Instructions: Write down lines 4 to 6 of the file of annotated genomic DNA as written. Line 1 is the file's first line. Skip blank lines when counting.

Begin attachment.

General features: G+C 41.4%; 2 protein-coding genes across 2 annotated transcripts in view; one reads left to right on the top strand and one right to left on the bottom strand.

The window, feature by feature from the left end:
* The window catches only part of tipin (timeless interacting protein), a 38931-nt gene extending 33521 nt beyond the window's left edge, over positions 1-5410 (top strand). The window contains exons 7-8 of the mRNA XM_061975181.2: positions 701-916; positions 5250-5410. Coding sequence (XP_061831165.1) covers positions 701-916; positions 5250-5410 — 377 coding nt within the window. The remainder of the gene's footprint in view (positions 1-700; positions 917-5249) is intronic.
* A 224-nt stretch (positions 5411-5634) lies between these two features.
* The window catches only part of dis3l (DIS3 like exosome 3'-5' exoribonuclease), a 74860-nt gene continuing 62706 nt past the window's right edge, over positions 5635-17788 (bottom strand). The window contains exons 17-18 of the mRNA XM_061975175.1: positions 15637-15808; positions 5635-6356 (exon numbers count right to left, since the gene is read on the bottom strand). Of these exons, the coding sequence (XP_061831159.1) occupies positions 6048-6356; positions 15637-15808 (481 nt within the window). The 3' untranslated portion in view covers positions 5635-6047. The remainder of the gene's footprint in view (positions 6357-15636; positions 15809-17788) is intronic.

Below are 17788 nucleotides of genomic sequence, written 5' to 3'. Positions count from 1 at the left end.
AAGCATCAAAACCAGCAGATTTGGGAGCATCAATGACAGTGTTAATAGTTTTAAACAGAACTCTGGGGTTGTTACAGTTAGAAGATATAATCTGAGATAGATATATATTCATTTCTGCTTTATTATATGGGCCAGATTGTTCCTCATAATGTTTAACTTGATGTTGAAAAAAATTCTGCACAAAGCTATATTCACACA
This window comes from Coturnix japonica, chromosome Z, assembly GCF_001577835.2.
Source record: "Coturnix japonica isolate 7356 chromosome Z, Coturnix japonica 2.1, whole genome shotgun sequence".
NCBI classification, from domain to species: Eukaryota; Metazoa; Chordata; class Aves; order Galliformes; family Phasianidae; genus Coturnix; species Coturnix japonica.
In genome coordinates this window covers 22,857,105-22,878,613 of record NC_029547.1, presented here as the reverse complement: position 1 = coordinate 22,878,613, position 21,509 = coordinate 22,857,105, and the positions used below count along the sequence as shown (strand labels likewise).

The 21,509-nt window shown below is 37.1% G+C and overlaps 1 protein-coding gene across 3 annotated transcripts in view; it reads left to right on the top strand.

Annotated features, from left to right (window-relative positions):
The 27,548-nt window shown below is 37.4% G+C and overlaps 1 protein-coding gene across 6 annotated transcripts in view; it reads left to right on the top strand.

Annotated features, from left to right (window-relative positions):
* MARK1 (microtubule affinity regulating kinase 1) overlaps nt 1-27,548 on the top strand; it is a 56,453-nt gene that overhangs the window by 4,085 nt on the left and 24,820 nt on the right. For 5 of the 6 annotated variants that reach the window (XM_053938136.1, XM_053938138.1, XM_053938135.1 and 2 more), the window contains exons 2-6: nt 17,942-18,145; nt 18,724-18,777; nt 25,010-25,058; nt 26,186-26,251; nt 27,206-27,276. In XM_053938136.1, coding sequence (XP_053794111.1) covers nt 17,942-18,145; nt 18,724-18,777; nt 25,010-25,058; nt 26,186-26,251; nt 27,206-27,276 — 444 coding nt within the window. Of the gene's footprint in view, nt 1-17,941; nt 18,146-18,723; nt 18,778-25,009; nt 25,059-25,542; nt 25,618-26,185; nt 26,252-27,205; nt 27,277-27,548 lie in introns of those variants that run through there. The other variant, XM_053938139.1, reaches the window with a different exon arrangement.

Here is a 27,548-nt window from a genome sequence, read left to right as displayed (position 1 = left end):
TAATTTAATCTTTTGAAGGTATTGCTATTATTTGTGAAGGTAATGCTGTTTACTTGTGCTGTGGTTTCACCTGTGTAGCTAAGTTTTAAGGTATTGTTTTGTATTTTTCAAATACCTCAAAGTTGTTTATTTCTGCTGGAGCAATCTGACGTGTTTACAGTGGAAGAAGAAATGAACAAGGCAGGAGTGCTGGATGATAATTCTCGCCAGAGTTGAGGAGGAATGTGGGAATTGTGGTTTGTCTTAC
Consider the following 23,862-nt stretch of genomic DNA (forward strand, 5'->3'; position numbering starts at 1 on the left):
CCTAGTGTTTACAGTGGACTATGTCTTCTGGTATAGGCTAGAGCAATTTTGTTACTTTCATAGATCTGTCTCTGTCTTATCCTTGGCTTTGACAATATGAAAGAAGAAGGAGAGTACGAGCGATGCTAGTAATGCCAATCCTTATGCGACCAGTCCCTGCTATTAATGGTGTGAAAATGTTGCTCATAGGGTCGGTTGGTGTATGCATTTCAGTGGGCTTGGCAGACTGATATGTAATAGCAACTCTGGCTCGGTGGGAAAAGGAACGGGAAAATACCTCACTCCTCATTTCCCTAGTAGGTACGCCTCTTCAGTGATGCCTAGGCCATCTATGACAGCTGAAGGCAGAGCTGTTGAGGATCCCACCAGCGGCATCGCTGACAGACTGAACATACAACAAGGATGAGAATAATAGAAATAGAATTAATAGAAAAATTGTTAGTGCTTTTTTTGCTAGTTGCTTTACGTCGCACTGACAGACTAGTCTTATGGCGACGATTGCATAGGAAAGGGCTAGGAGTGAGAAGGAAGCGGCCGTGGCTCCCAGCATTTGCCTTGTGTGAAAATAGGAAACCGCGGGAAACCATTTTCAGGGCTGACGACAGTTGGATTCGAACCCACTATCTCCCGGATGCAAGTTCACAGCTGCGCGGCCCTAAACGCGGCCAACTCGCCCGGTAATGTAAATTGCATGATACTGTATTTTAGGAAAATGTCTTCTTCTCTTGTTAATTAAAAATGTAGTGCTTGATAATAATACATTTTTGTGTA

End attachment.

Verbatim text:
* A 224-nt stretch (positions 5411-5634) lies between these two features.
* The window catches only part of dis3l (DIS3 like exosome 3'-5' exoribonuclease), a 74860-nt gene continuing 62706 nt past the window's right edge, over positions 5635-17788 (bottom strand). The window contains exons 17-18 of the mRNA XM_061975175.1: positions 15637-15808; positions 5635-6356 (exon numbers count right to left, since the gene is read on the bottom strand). Of these exons, the coding sequence (XP_061831159.1) occupies positions 6048-6356; positions 15637-15808 (481 nt within the window). The 3' untranslated portion in view covers positions 5635-6047. The remainder of the gene's footprint in view (positions 6357-15636; positions 15809-17788) is intronic.

Below are 17788 nucleotides of genomic sequence, written 5' to 3'. Positions count from 1 at the left end.